Starting Jan. 1, every woman in the Marines Corps was supposed to meet a new physical standard by performing three pullups. But that has been put off.

The Marine Corps announced it quietly. There was no news conference — just a notice on its social media sites and an item on its own TV show, The Corps Report.

Lance Cpl. Ally Beiswanger explained that the pullup test had been put off until sometime next year, to gather more data and "ensure all female Marines are given the best opportunity to succeed."

So far, female Marines are not succeeding. Fifty-five percent of female recruits tested at the end of boot camp were doing fewer than three pullups; only 1 percent of male recruits failed the test.

The three pullups is already the minimum required for all male Marines. Now the Marine Corps has postponed the plan, and that's raising questions about whether women have the physical strength to handle ground combat, which they'll be allowed to do beginning in 2016.

Marine officers would not talk to NPR on tape. They said they delayed the pullup requirement to avoid losing not only recruits but also current female Marines who can't pass the test.

The Marine Corps has been using it to test upper body strength for men for more than 40 years. And that upper body strength, they say, is necessary to serve in ground combat: to pull yourself out of a canal in Afghanistan, to climb over a mud wall, to carry an ammunition box.

Setting A Tougher Standard

For years, female Marines have had to meet a different standard — an exercise called the "flexed arm hang" (holding one's chin above the pullup bar for at least 15 seconds).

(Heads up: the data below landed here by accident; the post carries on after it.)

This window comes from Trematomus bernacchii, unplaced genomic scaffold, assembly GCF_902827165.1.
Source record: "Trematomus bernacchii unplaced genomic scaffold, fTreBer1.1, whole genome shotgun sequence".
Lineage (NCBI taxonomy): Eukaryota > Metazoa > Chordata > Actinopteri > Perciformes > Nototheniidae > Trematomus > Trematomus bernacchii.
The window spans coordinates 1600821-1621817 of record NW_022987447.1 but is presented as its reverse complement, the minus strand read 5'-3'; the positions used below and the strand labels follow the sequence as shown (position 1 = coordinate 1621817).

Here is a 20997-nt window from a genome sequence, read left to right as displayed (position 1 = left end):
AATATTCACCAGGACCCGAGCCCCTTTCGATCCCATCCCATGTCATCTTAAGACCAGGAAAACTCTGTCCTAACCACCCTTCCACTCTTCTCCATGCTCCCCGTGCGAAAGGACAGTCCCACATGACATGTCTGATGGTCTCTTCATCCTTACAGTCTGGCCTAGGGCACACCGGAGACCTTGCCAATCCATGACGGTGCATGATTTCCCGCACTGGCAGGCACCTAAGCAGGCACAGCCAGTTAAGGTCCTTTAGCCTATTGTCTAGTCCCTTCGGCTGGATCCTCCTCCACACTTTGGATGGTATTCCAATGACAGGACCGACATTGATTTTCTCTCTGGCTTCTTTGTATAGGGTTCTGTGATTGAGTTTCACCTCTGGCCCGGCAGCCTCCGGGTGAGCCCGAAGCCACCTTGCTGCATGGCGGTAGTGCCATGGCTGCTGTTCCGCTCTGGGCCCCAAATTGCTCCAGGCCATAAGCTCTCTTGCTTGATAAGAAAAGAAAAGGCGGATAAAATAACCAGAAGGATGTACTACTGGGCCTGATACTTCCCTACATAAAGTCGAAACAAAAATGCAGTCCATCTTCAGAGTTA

But beginning in 2016, women in the Marine Corps and Army will be allowed to serve in infantry, armor and artillery units. And they'll need to be strong enough to climb those mud walls and carry ammunition.

Robert Maginnis, a retired Army lieutenant colonel, says the delay shows that women just can't meet the same standards.

"Young women, in spite of all the training and all the best intentions, are not going to be the equal of young men in terms of upper body strength," Maginnis says. "You've got to have a lot of upper body strength to lift the stuff. Been there, done that."

Maginnis just wrote a book called Deadly Consequences: How Cowards are Pushing Women into Combat. He says the issue has more to do with politics than protecting the nation.

A Former Marine Says It's Possible

However, Greg Jacob, a former Marine, says women can build the strength they need for pullups, and he has seen it done.

He served as a Marine infantry officer in the Balkans and Africa, and now he works for the Service Women's Action Network, a group that advocates for military women. When he was a Marine trainer in North Carolina, he required his female instructors to knock out pullups just like the guys.

"At first, a lot of women weren't able to do it," Jacob says. "They were able to do one, some were able to do two, but what happened was by having that standard and enforcing that standard, it made my Marines, it made the troops go to the gym and train to that standard."

Within six months, all of the women in his company were doing eight to 12 pullups, he says.

Jacob says the Marine Corps must do a better job of training women to reach the same standard as men. A small number of female Marines already have made it: So far, 13 women have passed advanced combat training. One of the requirements is three pullups.

"It's a squad-sized unit that's ready to go, and they're not sending them to their infantry unit simply because they're women," Jacob says.

Some Marine officers privately say only a handful of Marine women will show interest in combat or be able to pass the course.

Meantime, Corps Report TV anchor Lance Cpl. Ally Beiswanger wants to see if she can get over the first physical hurdle and do those pullups.

She admitted to her audience that she could only do one pullup last year.

"Now I'm up to eight, so I'm taking advantage of the extra time to complete my goal of 12 pullups," she said on the show.

Copyright 2016 NPR. To see more, visit http://www.npr.org/.